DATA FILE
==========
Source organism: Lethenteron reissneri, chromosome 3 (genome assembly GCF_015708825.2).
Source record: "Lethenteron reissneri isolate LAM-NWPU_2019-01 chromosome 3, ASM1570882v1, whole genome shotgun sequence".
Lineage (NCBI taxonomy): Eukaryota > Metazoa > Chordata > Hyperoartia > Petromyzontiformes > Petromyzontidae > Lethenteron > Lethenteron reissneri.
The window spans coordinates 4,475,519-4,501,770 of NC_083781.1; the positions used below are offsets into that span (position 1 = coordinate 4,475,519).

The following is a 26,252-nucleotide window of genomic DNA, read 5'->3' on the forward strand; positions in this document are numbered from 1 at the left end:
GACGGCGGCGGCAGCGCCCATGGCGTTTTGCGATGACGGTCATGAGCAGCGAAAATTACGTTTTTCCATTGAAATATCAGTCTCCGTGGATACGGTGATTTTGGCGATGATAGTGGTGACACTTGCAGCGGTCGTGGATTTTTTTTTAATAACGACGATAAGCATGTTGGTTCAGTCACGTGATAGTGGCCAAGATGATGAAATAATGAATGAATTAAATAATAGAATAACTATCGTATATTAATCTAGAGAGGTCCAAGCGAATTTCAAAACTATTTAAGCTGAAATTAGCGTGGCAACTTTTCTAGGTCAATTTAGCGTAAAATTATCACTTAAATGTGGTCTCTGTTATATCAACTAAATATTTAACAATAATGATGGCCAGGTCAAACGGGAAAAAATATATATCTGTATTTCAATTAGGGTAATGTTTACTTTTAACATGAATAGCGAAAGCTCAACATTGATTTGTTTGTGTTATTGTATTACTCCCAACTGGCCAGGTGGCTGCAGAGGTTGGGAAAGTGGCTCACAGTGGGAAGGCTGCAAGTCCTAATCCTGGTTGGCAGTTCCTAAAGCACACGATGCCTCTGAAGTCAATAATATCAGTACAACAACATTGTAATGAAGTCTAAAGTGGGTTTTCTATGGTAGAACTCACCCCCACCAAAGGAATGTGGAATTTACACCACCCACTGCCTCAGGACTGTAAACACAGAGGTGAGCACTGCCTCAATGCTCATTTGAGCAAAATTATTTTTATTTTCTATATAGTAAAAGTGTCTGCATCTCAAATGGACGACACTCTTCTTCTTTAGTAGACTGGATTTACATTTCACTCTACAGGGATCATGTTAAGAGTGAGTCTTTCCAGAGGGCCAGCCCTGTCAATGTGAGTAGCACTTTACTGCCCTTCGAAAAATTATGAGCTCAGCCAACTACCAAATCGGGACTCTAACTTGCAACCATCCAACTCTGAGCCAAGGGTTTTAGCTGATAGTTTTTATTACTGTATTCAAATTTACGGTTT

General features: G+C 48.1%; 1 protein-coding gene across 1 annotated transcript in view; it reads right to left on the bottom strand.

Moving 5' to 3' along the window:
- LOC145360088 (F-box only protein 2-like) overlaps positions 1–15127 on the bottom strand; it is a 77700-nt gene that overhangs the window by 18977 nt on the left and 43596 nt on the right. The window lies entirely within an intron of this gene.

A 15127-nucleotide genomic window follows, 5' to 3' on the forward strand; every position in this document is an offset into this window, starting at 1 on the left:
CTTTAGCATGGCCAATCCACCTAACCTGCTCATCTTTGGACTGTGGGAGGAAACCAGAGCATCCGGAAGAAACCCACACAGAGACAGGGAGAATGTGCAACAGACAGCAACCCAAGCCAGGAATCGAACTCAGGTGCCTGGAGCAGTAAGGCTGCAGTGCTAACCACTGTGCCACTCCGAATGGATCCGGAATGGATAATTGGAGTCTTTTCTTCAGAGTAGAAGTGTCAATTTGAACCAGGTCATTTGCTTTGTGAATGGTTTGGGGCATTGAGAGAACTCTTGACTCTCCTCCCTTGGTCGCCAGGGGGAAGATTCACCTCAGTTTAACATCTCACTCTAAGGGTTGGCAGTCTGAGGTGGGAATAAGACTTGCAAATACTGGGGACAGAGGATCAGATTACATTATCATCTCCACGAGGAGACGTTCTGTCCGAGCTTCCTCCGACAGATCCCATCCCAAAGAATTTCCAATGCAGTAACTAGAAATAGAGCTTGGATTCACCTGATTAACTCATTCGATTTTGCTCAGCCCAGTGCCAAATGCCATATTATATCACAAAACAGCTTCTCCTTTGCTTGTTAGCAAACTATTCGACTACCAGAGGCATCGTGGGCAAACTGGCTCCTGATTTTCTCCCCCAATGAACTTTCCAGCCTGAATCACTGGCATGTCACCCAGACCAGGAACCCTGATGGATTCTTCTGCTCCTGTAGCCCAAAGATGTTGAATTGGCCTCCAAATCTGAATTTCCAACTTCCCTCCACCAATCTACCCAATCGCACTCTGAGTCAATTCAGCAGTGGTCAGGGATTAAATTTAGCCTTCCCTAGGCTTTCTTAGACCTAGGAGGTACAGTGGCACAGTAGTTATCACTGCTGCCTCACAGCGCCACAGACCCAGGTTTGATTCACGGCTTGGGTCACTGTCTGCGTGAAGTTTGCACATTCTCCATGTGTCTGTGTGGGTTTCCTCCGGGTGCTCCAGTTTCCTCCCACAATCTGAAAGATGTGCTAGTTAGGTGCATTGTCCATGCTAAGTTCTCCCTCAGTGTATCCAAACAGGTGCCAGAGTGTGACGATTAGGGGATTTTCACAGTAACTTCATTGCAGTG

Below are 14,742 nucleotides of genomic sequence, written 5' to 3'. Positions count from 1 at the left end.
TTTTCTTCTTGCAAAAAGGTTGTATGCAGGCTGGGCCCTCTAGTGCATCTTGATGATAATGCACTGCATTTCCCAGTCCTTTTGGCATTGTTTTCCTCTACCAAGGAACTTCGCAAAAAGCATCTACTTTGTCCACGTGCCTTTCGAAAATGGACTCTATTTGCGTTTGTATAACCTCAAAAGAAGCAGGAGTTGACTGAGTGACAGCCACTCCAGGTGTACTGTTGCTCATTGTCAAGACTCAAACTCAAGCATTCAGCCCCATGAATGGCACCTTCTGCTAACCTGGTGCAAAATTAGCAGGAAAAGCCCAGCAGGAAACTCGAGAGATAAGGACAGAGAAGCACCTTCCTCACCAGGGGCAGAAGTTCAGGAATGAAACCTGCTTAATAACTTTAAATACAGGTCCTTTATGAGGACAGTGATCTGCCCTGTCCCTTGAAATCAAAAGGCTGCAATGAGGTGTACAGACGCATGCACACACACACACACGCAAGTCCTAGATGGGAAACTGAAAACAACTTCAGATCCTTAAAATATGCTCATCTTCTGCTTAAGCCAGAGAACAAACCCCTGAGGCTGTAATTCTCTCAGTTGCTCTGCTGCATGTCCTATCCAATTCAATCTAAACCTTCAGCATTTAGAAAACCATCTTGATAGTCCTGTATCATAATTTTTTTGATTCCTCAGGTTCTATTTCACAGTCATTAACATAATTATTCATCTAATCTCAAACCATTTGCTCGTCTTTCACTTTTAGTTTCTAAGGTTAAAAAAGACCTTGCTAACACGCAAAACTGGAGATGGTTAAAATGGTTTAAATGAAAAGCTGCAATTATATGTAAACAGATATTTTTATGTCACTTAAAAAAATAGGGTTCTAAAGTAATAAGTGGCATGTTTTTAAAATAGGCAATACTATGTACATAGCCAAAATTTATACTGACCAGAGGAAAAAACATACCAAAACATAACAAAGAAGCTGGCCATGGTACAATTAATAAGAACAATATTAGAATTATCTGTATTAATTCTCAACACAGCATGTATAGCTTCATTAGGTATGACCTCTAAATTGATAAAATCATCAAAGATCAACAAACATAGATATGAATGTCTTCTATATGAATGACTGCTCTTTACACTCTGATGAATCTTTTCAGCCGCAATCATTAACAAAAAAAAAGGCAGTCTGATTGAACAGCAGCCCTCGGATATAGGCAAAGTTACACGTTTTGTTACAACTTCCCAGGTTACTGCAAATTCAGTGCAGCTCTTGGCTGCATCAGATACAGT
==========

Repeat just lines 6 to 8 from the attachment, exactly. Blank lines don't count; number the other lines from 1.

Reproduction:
GACGGCGGCGGCAGCGCCCATGGCGTTTTGCGATGACGGTCATGAGCAGCGAAAATTACGTTTTTCCATTGAAATATCAGTCTCCGTGGATACGGTGATTTTGGCGATGATAGTGGTGACACTTGCAGCGGTCGTGGATTTTTTTTTAATAACGACGATAAGCATGTTGGTTCAGTCACGTGATAGTGGCCAAGATGATGAAATAATGAATGAATTAAATAATAGAATAACTATCGTATATTAATCTAGAGAGGTCCAAGCGAATTTCAAAACTATTTAAGCTGAAATTAGCGTGGCAACTTTTCTAGGTCAATTTAGCGTAAAATTATCACTTAAATGTGGTCTCTGTTATATCAACTAAATATTTAACAATAATGATGGCCAGGTCAAACGGGAAAAAATATATATCTGTATTTCAATTAGGGTAATGTTTACTTTTAACATGAATAGCGAAAGCTCAACATTGATTTGTTTGTGTTATTGTATTACTCCCAACTGGCCAGGTGGCTGCAGAGGTTGGGAAAGTGGCTCACAGTGGGAAGGCTGCAAGTCCTAATCCTGGTTGGCAGTTCCTAAAGCACACGATGCCTCTGAAGTCAATAATATCAGTACAACAACATTGTAATGAAGTCTAAAGTGGGTTTTCTATGGTAGAACTCACCCCCACCAAAGGAATGTGGAATTTACACCACCCACTGCCTCAGGACTGTAAACACAGAGGTGAGCACTGCCTCAATGCTCATTTGAGCAAAATTATTTTTATTTTCTATATAGTAAAAGTGTCTGCATCTCAAATGGACGACACTCTTCTTCTTTAGTAGACTGGATTTACATTTCACTCTACAGGGATCATGTTAAGAGTGAGTCTTTCCAGAGGGCCAGCCCTGTCAATGTGAGTAGCACTTTACTGCCCTTCGAAAAATTATGAGCTCAGCCAACTACCAAATCGGGACTCTAACTTGCAACCATCCAACTCTGAGCCAAGGGTTTTAGCTGATAGTTTTTATTACTGTATTCAAATTTACGGTTT

General features: G+C 48.1%; 1 protein-coding gene across 1 annotated transcript in view; it reads right to left on the bottom strand.

Moving 5' to 3' along the window: